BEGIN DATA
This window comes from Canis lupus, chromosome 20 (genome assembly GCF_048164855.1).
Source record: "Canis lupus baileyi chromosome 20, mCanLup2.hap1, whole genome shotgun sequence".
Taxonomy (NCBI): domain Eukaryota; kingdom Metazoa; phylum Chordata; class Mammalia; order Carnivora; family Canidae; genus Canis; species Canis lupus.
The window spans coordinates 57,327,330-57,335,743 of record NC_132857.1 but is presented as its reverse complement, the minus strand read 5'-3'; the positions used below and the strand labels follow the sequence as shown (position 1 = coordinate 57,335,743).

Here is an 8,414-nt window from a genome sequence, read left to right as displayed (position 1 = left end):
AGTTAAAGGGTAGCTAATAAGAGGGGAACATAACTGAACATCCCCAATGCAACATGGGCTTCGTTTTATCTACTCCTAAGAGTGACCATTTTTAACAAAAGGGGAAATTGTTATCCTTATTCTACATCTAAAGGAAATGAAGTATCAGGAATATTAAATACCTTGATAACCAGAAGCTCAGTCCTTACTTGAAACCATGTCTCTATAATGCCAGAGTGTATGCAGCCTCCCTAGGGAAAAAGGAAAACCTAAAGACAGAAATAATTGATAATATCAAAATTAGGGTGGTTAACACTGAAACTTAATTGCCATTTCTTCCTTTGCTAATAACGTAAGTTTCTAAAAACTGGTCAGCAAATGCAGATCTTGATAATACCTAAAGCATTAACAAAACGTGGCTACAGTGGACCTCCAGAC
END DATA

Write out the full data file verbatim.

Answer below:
This window comes from Canis lupus, chromosome 20 (genome assembly GCF_048164855.1).
Source record: "Canis lupus baileyi chromosome 20, mCanLup2.hap1, whole genome shotgun sequence".
Taxonomy (NCBI): domain Eukaryota; kingdom Metazoa; phylum Chordata; class Mammalia; order Carnivora; family Canidae; genus Canis; species Canis lupus.
The window spans coordinates 57,327,330-57,335,743 of record NC_132857.1 but is presented as its reverse complement, the minus strand read 5'-3'; the positions used below and the strand labels follow the sequence as shown (position 1 = coordinate 57,335,743).

Here is an 8,414-nt window from a genome sequence, read left to right as displayed (position 1 = left end):
AGTTAAAGGGTAGCTAATAAGAGGGGAACATAACTGAACATCCCCAATGCAACATGGGCTTCGTTTTATCTACTCCTAAGAGTGACCATTTTTAACAAAAGGGGAAATTGTTATCCTTATTCTACATCTAAAGGAAATGAAGTATCAGGAATATTAAATACCTTGATAACCAGAAGCTCAGTCCTTACTTGAAACCATGTCTCTATAATGCCAGAGTGTATGCAGCCTCCCTAGGGAAAAAGGAAAACCTAAAGACAGAAATAATTGATAATATCAAAATTAGGGTGGTTAACACTGAAACTTAATTGCCATTTCTTCCTTTGCTAATAACGTAAGTTTCTAAAAACTGGTCAGCAAATGCAGATCTTGATAATACCTAAAGCATTAACAAAACGTGGCTACAGTGGACCTCCAGAC